I’ve been furloughed since early April from my role as a Design Manager for a company specialising in low-carbon and renewable energy solutions. My work often involves a lot of travelling, but when I’m in Bristol, I really enjoy socialising with family and friends.
I had always planned to volunteer when I had time available. I thought it would be related to fuel poverty, as this is where I have some experience. Then when the coronavirus arrived, I just wanted to assist the community in any way possible. I saw the NFS volunteer request on Facebook, I messaged, had a brief phone call and started delivering food parcels from Baggator in Easton the next day.
I’ve been delivering food parcels since the 3rd of April to locations all over the city, and distributing cooked food, ingredients and vegetables between the kitchens at Baggator and Lockleaze Sports Centre. We have also been supplying hundreds of frozen meals to other community centres in North and South Bristol. It’s staggering how many ‘hidden’ vulnerable individuals and families there are in this city. I think that all the staff and volunteers at NFS are doing an incredible job supporting the wider Bristol community. I’ve found it extremely rewarding to help out and found that people receiving food parcels are genuinely grateful for the assistance.
Luckily during the lockdown, all my family and friends have been ok, and we have had regular video calls to cheer ourselves up. We even celebrated my Mum’s 80th birthday over Zoom!
I’m looking forward to a few BBQs once the danger has passed and we’re all able to get out more.
Unfortunately, a few of our drivers have reported some instances of aggressive behaviour from recipients during their deliveries. Rest assured, there have only been a handful of these cases, but we want to take the time to go over how confrontational behaviour should be dealt with.
Your priority should always be your own safety, and not delivering the meals. We take a zero-tolerance stance towards any bad behaviour towards our volunteers.
If the person to whom you are attempting to deliver meals is angry or aggressive (this could include verbal abuse as well as physical intimidation), it is not your responsibility to calm them down, or insist they take the food. You must get back in your car immediately, drive a safe distance away, such as around the corner, and then phone your coordinator and tell them what has happened. This will help inform our decision making as to whether we will deliver meals to them again and whether we refer them to other services for help.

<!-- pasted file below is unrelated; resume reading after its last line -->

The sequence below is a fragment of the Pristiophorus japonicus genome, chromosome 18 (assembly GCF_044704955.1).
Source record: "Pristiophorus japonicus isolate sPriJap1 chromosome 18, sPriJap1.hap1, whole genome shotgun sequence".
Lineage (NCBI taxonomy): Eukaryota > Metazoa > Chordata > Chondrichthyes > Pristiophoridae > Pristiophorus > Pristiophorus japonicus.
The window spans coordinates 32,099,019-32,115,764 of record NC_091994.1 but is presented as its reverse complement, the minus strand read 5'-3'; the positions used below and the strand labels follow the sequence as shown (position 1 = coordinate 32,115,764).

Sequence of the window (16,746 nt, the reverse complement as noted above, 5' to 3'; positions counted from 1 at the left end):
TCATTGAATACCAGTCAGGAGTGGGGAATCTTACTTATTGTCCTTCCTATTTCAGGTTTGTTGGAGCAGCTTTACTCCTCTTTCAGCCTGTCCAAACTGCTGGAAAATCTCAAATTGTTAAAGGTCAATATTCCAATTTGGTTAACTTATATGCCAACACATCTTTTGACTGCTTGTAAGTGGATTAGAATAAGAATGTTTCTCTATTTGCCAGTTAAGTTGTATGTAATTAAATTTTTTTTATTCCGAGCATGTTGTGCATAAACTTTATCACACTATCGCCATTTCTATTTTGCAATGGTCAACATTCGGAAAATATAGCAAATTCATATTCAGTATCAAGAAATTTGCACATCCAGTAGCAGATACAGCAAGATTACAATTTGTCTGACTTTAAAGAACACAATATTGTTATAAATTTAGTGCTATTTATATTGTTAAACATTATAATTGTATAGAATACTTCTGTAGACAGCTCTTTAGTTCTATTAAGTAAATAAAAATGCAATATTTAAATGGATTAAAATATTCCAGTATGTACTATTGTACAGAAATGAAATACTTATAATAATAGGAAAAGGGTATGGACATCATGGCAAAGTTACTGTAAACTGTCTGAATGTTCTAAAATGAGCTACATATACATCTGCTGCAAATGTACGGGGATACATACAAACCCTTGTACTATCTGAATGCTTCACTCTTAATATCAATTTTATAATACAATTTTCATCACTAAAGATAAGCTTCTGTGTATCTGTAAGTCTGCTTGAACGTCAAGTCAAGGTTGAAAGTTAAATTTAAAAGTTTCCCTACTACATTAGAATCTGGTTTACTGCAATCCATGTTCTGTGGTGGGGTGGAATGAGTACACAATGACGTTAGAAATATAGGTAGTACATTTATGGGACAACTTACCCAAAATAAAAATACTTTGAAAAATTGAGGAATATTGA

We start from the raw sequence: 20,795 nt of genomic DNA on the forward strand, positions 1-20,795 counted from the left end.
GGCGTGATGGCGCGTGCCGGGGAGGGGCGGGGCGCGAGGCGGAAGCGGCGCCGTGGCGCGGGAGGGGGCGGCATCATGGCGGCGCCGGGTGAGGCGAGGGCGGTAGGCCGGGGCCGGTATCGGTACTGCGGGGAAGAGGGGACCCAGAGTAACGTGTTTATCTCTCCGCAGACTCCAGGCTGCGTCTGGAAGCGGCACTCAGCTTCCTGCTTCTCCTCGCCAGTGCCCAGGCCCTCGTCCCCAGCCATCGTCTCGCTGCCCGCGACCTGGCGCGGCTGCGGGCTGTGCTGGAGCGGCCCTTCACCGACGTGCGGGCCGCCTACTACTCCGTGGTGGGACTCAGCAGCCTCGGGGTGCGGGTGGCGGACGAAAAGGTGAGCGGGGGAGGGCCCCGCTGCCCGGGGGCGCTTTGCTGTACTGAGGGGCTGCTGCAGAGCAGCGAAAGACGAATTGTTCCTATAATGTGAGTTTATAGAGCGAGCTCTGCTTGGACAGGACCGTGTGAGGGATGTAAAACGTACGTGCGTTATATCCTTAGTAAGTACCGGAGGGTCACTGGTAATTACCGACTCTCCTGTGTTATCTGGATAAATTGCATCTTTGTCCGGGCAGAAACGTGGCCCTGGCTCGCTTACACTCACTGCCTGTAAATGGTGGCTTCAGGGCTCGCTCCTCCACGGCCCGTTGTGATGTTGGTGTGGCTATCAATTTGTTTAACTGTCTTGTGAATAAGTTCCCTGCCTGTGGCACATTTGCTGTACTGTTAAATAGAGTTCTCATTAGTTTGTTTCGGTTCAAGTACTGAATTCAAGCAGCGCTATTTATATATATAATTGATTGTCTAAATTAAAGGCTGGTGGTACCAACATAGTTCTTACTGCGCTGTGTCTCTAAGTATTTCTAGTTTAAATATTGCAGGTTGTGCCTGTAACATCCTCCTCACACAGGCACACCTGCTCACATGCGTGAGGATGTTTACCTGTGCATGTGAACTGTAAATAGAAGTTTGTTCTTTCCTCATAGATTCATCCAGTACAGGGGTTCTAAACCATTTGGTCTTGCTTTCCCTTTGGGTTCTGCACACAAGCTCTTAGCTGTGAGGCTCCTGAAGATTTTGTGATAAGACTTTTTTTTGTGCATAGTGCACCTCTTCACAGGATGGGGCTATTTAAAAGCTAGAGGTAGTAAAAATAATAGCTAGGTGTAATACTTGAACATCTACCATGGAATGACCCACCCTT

Again, this kind of behaviour is very rare, but please do take care of your own safety and report any issues you may have to your coordinator.
We are always looking for other ways in which we can help you, and if you have any ideas, please share them with your coordinator.
Our work goes on
We have been blown away by the response to our fundraising! We originally had the target of £5,000, but having reached that last week we have increased our goal to £6,000.
During these times of financial hardship, it’s fantastic that so many individuals have been able to make donations to us.
As one of our donors has said “It’s both a shame and great that you exist! Every human deserves a good meal”.
We know not everyone is able to financially support us, and the time we all put into the phone lines, driving and cooking is the best kind of support we could ask for.
We really appreciate regular donations, as these allow us to plan for the future and operate in a more sustainable way, you can now do that with a regular direct debit donation. Find out more here.
Alternatively, you can make a one-off investment in our project with this useful guideas to what we could spend each level of donation on.
We would also be grateful if you could share this with your wider network, and any organisations which are looking to support those impacted by the lockdown.
As always, keep up the great work, we’ll see each other through this. ✊
– Louise, Carys, Pete and the coordination team